You should center the main headings and write them in capital letters. Moreover, double-space headings with the rest of the academic piece are required. The CSE guide encourages writing subheadings for idea separation within sections. The style manual also requires to center subheadings, italicize them, and format them in sentence cases (capitalizing only the first letter).
The Council for Science Editors guide requires to use of the serial comma. Thus, you should use it before the conjunction in a series (e.g., "We need to buy bread, milk, and butter.").
The CSE manual encourages italicizing obscure foreign words.
When formatting the research papers for college or university, you should follow the CSE structure: Abstract, Introduction, Methods (or Materials and Methods), Results, Discussion, References (or Cited References). You can include subheadings within each of these sections, but the headings mentioned earlier have to be the only main. There are no standardized headings for academic pieces that do not present the original research results.
Tables and Figures
You have to place these elements as close as possible to the place where they are mentioned in the research paper, so the professor will understand what information is demonstrated in them. The CSE manual requires labeling them in two groups (for example, Table 1, Table 2, etc., and then Figure 1, Figure 2, etc.). References to figures should be in brackets and may be shortened or written in full form (for instance, Fig. 5, Fig. 6, Fig. 7, etc.). You should specify the source in the figure description and not format it as a citation. All this information has to be placed below the figure. As for tables, you have to provide a short title and give a number above each table.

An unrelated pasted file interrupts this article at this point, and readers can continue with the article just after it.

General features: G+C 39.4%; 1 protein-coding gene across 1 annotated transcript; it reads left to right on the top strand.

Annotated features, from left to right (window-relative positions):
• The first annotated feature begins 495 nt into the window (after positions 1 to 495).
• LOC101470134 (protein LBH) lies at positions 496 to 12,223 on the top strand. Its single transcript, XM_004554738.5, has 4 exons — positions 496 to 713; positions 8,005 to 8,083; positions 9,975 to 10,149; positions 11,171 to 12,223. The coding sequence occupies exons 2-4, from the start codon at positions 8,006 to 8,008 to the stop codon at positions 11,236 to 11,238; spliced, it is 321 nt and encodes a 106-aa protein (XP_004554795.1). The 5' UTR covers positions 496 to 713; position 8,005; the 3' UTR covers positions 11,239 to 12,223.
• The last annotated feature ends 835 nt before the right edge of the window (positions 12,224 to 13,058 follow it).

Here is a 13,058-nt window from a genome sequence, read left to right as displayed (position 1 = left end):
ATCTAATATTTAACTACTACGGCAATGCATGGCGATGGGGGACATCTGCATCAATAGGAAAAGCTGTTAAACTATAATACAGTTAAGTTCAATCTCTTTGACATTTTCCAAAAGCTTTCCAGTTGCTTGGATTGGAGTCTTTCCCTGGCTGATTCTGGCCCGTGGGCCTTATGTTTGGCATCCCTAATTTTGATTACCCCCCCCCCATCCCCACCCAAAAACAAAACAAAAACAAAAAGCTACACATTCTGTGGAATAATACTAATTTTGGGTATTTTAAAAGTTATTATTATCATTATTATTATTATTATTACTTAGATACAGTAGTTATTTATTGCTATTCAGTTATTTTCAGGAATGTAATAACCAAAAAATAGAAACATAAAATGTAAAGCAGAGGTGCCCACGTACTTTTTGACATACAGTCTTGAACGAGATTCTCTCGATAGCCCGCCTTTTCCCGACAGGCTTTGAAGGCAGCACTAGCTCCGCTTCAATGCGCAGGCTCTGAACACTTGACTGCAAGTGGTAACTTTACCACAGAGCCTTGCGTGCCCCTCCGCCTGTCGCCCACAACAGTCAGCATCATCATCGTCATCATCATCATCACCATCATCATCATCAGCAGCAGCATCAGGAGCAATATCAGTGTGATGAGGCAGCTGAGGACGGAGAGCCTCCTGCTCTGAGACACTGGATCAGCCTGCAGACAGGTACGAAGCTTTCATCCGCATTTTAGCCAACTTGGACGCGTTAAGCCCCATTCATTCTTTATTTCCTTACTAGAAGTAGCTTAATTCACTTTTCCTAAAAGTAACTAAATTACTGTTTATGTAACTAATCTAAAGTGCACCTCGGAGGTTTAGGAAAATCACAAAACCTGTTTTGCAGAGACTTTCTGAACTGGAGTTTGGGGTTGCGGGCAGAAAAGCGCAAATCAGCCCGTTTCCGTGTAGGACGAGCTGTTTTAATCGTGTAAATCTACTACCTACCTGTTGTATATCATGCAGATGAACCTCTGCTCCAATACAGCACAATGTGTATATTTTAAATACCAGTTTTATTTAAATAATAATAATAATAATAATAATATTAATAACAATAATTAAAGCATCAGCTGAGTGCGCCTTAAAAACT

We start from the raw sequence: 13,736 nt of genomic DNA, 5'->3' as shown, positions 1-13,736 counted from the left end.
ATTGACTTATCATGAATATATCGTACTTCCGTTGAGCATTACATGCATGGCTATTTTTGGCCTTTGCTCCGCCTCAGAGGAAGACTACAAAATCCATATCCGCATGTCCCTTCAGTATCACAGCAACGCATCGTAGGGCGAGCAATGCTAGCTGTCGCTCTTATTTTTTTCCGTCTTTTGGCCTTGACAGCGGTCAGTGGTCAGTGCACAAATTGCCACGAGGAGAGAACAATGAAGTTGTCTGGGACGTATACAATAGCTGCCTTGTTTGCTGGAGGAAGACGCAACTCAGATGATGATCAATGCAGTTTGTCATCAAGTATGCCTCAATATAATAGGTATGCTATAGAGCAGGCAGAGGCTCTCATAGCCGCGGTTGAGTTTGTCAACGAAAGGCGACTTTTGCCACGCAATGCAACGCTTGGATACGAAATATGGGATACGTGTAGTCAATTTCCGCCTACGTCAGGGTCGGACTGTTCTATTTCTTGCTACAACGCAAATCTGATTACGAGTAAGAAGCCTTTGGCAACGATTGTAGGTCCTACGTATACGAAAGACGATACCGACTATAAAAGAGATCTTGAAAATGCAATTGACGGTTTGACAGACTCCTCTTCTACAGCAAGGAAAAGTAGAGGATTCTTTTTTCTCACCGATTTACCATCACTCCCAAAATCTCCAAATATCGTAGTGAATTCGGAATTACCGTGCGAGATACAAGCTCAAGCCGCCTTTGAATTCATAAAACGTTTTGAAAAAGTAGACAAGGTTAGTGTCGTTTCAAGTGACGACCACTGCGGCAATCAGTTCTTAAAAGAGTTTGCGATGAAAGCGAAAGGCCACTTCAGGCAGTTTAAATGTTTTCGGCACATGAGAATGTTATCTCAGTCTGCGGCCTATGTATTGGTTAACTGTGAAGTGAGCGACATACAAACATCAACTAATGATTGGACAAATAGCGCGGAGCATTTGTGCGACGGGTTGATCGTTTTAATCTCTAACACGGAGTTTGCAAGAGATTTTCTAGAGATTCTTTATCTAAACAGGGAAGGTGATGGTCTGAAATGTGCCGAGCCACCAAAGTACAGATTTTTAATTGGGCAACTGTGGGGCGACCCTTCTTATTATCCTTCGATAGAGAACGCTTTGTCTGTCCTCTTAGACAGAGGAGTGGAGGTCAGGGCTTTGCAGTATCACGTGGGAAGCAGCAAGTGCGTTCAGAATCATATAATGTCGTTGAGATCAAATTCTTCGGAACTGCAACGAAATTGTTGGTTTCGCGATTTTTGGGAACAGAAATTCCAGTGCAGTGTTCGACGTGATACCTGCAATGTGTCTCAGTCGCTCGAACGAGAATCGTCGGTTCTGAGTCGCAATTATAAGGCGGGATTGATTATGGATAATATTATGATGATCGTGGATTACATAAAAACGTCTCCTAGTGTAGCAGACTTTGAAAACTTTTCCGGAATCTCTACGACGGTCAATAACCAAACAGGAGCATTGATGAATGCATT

The Council for Science Editors guide lets you choose between the citation-sequence and name-year citation styles. Let's review them in more detail:
In this case, you should cite all sources by indicating a number either in superscript or brackets after the cited material. The CSE manual requires to list numbers starting with one and refer each number to the following source in the Reference section..
Thus, an average paragraph would look like this:
Several species have been found to rely on S. alternaflora for food, including Snow Geese1 and several kinds of snails.2,3 S. alternaflora is also important for building a strong marsh ecosystem. It traps sediment and debris, gradually building embankments where other species, such as mussels, will settle.4 In hybridized form, S. alternaflora can become invasive.3
Note that two and more references can be included together, and when you refer the work to after it's already been cited, you should cite it with the same number as listed earlier.
On the Reference page, you have to list the complete information about your sources. It is required to number all entries to correspond with the numbers cited in the research paper. We will review some examples from several common source types below. If you quote the source in the text, add the page number to the end of the entry.